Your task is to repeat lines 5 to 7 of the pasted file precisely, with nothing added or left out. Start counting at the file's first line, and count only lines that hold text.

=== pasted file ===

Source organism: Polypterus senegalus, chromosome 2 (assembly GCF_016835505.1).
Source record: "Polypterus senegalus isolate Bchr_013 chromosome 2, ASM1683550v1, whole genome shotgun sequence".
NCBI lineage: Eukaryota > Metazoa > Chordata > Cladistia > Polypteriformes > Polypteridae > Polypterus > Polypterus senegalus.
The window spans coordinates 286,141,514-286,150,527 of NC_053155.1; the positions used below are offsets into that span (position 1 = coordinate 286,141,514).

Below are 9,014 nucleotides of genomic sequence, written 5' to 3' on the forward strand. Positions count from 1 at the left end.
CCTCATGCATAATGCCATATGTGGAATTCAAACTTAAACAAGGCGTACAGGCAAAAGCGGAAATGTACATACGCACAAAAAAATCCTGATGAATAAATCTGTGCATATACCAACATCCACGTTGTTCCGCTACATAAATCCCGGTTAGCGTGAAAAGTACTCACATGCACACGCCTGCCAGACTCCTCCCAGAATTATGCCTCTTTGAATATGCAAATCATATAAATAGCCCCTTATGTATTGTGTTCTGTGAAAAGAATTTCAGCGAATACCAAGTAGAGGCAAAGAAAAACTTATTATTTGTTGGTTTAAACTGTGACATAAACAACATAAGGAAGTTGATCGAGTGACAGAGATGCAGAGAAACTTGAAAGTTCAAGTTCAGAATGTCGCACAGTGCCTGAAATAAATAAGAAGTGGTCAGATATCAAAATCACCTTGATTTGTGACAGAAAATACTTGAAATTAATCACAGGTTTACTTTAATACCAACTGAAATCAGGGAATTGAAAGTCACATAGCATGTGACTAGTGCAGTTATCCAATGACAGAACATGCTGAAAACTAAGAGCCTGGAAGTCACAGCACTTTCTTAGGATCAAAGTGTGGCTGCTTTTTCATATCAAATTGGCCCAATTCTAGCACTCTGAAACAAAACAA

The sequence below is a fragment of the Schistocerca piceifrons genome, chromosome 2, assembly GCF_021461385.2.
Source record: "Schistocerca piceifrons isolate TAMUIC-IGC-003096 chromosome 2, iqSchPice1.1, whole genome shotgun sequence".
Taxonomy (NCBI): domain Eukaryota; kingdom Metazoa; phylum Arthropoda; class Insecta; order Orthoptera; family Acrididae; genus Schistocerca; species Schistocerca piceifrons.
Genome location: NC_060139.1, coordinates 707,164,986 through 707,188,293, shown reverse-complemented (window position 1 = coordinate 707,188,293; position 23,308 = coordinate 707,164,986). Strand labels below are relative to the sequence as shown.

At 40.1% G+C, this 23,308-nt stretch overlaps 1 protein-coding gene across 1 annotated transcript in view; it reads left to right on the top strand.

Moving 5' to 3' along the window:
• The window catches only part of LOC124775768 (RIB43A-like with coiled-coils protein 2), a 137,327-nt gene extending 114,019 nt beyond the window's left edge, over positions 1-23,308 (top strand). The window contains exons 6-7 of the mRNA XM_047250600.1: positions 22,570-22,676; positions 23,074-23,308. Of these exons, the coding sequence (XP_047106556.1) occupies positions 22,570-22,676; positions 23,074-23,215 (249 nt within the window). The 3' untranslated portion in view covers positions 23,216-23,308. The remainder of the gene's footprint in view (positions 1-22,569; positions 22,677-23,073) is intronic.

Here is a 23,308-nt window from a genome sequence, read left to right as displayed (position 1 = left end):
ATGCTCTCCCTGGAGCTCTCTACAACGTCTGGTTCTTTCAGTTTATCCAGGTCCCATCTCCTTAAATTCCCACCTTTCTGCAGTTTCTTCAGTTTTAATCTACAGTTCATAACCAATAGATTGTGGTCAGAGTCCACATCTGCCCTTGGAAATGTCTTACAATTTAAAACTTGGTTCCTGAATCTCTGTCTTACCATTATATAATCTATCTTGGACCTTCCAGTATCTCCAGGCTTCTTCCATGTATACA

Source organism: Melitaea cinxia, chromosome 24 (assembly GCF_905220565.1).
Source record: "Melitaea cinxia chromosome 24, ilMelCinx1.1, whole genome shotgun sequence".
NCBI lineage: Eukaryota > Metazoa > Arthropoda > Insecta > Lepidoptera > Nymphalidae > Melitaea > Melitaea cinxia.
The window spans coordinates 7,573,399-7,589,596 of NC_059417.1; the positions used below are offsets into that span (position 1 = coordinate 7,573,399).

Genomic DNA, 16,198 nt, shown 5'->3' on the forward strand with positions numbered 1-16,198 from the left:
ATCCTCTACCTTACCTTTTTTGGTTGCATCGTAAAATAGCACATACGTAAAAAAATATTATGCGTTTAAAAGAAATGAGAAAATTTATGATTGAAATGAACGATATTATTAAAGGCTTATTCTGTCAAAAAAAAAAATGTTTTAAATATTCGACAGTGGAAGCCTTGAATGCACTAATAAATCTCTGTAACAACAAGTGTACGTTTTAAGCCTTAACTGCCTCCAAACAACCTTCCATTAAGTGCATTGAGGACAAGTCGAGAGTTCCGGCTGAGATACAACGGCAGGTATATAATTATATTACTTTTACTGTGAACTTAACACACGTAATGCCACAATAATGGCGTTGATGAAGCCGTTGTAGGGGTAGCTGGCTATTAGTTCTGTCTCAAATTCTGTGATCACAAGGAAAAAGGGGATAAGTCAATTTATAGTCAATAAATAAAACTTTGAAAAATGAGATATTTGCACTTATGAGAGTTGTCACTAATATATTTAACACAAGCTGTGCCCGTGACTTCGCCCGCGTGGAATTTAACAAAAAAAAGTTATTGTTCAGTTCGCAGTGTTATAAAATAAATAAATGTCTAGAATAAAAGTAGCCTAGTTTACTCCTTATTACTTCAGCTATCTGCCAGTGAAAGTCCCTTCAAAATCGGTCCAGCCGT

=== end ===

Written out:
Below are 9,014 nucleotides of genomic sequence, written 5' to 3' on the forward strand. Positions count from 1 at the left end.
CCTCATGCATAATGCCATATGTGGAATTCAAACTTAAACAAGGCGTACAGGCAAAAGCGGAAATGTACATACGCACAAAAAAATCCTGATGAATAAATCTGTGCATATACCAACATCCACGTTGTTCCGCTACATAAATCCCGGTTAGCGTGAAAAGTACTCACATGCACACGCCTGCCAGACTCCTCCCAGAATTATGCCTCTTTGAATATGCAAATCATATAAATAGCCCCTTATGTATTGTGTTCTGTGAAAAGAATTTCAGCGAATACCAAGTAGAGGCAAAGAAAAACTTATTATTTGTTGGTTTAAACTGTGACATAAACAACATAAGGAAGTTGATCGAGTGACAGAGATGCAGAGAAACTTGAAAGTTCAAGTTCAGAATGTCGCACAGTGCCTGAAATAAATAAGAAGTGGTCAGATATCAAAATCACCTTGATTTGTGACAGAAAATACTTGAAATTAATCACAGGTTTACTTTAATACCAACTGAAATCAGGGAATTGAAAGTCACATAGCATGTGACTAGTGCAGTTATCCAATGACAGAACATGCTGAAAACTAAGAGCCTGGAAGTCACAGCACTTTCTTAGGATCAAAGTGTGGCTGCTTTTTCATATCAAATTGGCCCAATTCTAGCACTCTGAAACAAAACAA

The sequence below is a fragment of the Schistocerca piceifrons genome, chromosome 2, assembly GCF_021461385.2.